Special to The Journal
Residents, concerned citizens and community activists from all walks gathered at city hall on Monday to remember those killed in the Orlando, Florida shootings.
The candlelight vigil organized by local LGBTQ groups and Sarnia Speaks mourned the victims of the targeted, June 9 nightclub attack and brought awareness to ongoing discrimination against the gay and trans community.
“Unfortunately, before I came here tonight my mom said, ‘Be safe,” Samantha Thompson of the Sarnia Pride Alliance told the crowd.
“Now it’s in people’s minds that there are scary people in this world that want to hurt other people. But we can’t be afraid. Right? We have to come here and show support for our community – not only our LGBTQ community, but Sarnia.”
Forty-nine people were killed and 53 injured when an American-born gunman pledging allegiance to ISIS opened fired in a gay nightclub in Orlando.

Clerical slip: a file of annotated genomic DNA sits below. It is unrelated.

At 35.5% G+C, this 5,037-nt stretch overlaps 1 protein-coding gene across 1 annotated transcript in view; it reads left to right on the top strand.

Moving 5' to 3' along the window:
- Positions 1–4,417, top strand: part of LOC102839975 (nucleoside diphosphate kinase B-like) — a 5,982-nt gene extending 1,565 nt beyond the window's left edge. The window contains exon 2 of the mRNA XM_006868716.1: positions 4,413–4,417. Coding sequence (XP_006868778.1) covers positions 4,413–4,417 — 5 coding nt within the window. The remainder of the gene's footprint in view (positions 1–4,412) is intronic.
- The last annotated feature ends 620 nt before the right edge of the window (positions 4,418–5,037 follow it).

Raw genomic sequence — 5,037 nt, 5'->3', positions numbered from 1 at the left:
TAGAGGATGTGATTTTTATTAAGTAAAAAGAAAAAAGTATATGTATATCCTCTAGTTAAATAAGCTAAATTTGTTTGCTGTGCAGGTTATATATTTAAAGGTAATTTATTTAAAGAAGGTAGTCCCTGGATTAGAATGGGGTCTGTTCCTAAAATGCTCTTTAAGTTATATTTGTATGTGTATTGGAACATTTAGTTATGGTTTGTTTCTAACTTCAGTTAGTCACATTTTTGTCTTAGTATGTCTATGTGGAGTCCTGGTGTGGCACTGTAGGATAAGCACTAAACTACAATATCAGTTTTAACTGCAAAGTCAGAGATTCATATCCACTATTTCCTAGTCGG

It was the deadliest mass shooting in U.S. history and its worst terror attack since 9/11.
During the hour-long vigil, community leaders shared words of remembrance, prayers, and visions for a hopeful future.
Crystal Fach, a queer-identifying citizen, began the vigil by reading the names of each victim.
“How did this happen? How did this happen in 2016?” she asked.
“People were labeling this as terrorism. This was not terrorism, this was a hate crime caused by discrimination. Homophobia and transphobia are still alive and well, and we need to talk about it.”
Despite the political and demographic differences between U.S. and Canada, the local LGBTQ community is not immune to prejudice, Fach said.
“I’ve been wearing very pride-obvious shirts, just pumping gas, and I’ve had like a random ‘Hey dike!’ yelled at me out their window.”
Still, there are multiple groups in the Sarnia area that support the LGBTQ community and provide education and information to anyone with questions.
And that is major progress, Fach said.
“Today, I can see that there are lots of people in this community that do care, and we are getting better with Trans Connections, Sarnia Pride Alliance and Spectrum. We have three resources now. Three years ago we had Spectrum and four years ago we had nothing.”